BY JIM GREEN
Australian government delegates played spoiler at the United Nations climate change conference, held in Bonn, Germany from July 16-23, where delegates from 180 countries met to finalise details on the Kyoto Protocol on reducing greenhouse gas emissions.
At the 1997 Kyoto conference, 38 industrialised countries agreed to cuts in greenhouse gas emissions averaging 5.2% between 1990 and 2008-2012. But many details were left unresolved. Only one of the 38 countries (Romania) has ratified the protocol to date, and the United States pulled out of the process in March.
The Bonn conference came to an uneasy consensus on the details governing the protocol — but the treaty has been gutted in the process. Even before the Bonn conference, the protocol was called "astonishingly unambitious" by the July 9 London Times while an editorial in the July 26 Australian said, "The emission targets agreed to at Kyoto in 1997 have been softened to the point where their previously negligible impact all but disappears".
Environmental analyst Clive Hamilton told ABC radio on July 25 that cuts of more than 70% are required to stabilise atmospheric concentrations of greenhouse gases, but the watered-down Kyoto Protocol requires cuts averaging just 1-2%.
Other analysts, such as Bill Hare from Greenpeace International, suggest that it will be possible to increase emissions while still meeting the Kyoto targets — certainly that is the case for Australia, given that the target for Australia was an 8% increase in emissions from 1990 to 2008-2012.
The Bonn agreement contains generous provisions for the use of "carbon sink" activities — such as increased forest plantations or reduced land clearing — as alternatives to reducing greenhouse gas emissions.
Sink activities represent a temporary fix at best, and the potential for creative accounting is enormous. Moreover, while plantations and reduced land clearing may have environmental advantages over and above their implications for climate change, other outcomes have already been demonstrated, such as replacing old-growth forests, wetlands and savannas with monoculture plantations.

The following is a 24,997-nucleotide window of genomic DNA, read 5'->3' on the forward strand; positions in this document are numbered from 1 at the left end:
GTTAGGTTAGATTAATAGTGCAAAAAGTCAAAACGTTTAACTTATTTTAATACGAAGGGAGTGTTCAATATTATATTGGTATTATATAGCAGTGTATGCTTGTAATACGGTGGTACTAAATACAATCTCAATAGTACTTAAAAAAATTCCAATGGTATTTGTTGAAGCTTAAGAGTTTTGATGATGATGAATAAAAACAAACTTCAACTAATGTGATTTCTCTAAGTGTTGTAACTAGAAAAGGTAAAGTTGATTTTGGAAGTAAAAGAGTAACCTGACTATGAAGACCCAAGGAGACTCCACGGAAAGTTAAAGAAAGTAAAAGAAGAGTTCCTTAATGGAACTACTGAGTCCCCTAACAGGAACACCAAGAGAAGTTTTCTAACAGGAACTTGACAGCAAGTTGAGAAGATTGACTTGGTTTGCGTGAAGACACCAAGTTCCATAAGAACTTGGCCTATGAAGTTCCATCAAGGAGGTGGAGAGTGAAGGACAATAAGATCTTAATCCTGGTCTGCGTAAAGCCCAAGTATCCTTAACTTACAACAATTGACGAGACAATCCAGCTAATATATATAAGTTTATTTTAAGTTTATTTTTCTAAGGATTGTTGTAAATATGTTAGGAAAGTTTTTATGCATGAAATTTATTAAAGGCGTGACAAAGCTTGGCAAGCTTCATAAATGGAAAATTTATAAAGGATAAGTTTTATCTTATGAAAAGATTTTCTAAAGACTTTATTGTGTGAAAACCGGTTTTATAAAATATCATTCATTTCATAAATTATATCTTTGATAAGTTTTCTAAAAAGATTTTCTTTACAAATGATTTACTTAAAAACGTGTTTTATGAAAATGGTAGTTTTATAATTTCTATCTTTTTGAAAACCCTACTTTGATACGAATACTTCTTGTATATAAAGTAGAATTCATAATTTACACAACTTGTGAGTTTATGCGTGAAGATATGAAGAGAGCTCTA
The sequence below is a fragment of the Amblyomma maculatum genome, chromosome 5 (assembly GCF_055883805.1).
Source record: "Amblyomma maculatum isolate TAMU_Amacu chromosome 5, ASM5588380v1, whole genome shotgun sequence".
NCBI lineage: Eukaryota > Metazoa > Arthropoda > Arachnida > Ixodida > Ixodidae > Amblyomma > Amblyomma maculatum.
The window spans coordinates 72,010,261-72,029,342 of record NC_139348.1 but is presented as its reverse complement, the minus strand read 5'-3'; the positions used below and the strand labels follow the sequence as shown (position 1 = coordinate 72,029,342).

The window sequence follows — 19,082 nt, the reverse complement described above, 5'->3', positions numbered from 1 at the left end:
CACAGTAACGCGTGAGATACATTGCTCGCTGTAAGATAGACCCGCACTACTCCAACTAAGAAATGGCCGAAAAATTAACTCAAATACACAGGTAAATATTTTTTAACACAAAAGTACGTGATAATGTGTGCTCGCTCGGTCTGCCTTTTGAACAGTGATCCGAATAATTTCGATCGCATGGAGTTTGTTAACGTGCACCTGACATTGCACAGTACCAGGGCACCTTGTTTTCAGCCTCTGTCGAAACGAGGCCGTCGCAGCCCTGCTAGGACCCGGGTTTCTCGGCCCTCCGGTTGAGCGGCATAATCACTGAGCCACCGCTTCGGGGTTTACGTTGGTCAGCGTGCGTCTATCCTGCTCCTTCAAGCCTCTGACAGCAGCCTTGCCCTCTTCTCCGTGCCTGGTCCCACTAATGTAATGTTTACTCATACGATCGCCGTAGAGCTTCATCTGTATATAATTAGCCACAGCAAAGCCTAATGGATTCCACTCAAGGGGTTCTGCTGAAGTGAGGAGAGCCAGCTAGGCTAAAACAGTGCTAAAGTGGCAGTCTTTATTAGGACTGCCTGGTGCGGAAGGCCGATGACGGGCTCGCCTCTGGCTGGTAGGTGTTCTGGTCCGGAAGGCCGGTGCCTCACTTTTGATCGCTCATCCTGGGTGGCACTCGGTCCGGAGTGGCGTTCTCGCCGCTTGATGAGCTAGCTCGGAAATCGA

The land-use loopholes are of particular significance to Australia. Despite Australia's status as the world's largest greenhouse gas-emitting country on a per capita basis, it may be possible for Australia to meet its Kyoto target with no further effort to reduce emissions — and there might even be some "hot air" left over to sell on an international carbon trading market.
Australian environment minister Robert Hill said on July 25: "The first very rough assessments indicate it could well be possible to achieve our target with the measures we now have in place."
Other alternatives to domestic reduction of greenhouse gas emissions are also allowed under the Bonn agreement, including emissions trading and funding emissions-cutting projects in developing and former socialist bloc countries.
Proposals to allow the accrual of carbon credits by subsidising nuclear power plants, supported by Australia and some of the major nuclear vendor countries, were rejected at Bonn — but sink loopholes were expanded as part of this horse-trading.
Compliance and penalty issues were almost completely stripped of substance at Bonn. The final deal only came about after Australia, Japan and Russia succeeded in extracting the protocol's "teeth": its legally binding consequences for failing to meet emission reduction targets.
The Australian government has long argued that non-compliant countries should be able to choose from a menu of "facilitative measures" to improve outcomes, rather than face binding penalties.